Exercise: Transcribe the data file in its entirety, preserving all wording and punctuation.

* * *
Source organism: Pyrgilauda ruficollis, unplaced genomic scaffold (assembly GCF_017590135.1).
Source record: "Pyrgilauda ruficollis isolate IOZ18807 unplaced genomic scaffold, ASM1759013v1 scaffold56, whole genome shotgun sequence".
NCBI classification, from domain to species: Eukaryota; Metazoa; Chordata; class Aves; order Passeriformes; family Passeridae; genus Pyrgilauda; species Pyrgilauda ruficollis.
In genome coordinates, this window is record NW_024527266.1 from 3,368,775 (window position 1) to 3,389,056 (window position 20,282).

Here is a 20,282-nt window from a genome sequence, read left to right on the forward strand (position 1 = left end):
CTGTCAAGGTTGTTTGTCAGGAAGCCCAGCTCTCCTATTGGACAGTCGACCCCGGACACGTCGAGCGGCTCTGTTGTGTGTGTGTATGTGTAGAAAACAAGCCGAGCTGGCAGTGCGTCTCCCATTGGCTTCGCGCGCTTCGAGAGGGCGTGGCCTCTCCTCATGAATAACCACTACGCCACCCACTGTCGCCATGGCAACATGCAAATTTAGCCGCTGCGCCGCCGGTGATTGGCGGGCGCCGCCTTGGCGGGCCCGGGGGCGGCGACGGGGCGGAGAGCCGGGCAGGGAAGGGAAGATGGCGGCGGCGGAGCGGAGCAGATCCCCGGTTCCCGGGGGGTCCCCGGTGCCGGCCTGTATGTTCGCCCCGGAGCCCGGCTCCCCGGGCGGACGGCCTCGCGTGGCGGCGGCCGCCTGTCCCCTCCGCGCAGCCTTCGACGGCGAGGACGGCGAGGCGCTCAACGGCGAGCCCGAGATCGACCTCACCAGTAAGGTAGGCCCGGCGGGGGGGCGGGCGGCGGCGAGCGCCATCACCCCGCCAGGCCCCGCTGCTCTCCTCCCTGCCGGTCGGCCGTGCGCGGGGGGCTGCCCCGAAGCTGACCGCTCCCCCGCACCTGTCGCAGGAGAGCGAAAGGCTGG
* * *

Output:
Source organism: Pyrgilauda ruficollis, unplaced genomic scaffold (assembly GCF_017590135.1).
Source record: "Pyrgilauda ruficollis isolate IOZ18807 unplaced genomic scaffold, ASM1759013v1 scaffold56, whole genome shotgun sequence".
NCBI classification, from domain to species: Eukaryota; Metazoa; Chordata; class Aves; order Passeriformes; family Passeridae; genus Pyrgilauda; species Pyrgilauda ruficollis.
In genome coordinates, this window is record NW_024527266.1 from 3,368,775 (window position 1) to 3,389,056 (window position 20,282).

Here is a 20,282-nt window from a genome sequence, read left to right on the forward strand (position 1 = left end):
CTGTCAAGGTTGTTTGTCAGGAAGCCCAGCTCTCCTATTGGACAGTCGACCCCGGACACGTCGAGCGGCTCTGTTGTGTGTGTGTATGTGTAGAAAACAAGCCGAGCTGGCAGTGCGTCTCCCATTGGCTTCGCGCGCTTCGAGAGGGCGTGGCCTCTCCTCATGAATAACCACTACGCCACCCACTGTCGCCATGGCAACATGCAAATTTAGCCGCTGCGCCGCCGGTGATTGGCGGGCGCCGCCTTGGCGGGCCCGGGGGCGGCGACGGGGCGGAGAGCCGGGCAGGGAAGGGAAGATGGCGGCGGCGGAGCGGAGCAGATCCCCGGTTCCCGGGGGGTCCCCGGTGCCGGCCTGTATGTTCGCCCCGGAGCCCGGCTCCCCGGGCGGACGGCCTCGCGTGGCGGCGGCCGCCTGTCCCCTCCGCGCAGCCTTCGACGGCGAGGACGGCGAGGCGCTCAACGGCGAGCCCGAGATCGACCTCACCAGTAAGGTAGGCCCGGCGGGGGGGCGGGCGGCGGCGAGCGCCATCACCCCGCCAGGCCCCGCTGCTCTCCTCCCTGCCGGTCGGCCGTGCGCGGGGGGCTGCCCCGAAGCTGACCGCTCCCCCGCACCTGTCGCAGGAGAGCGAAAGGCTGG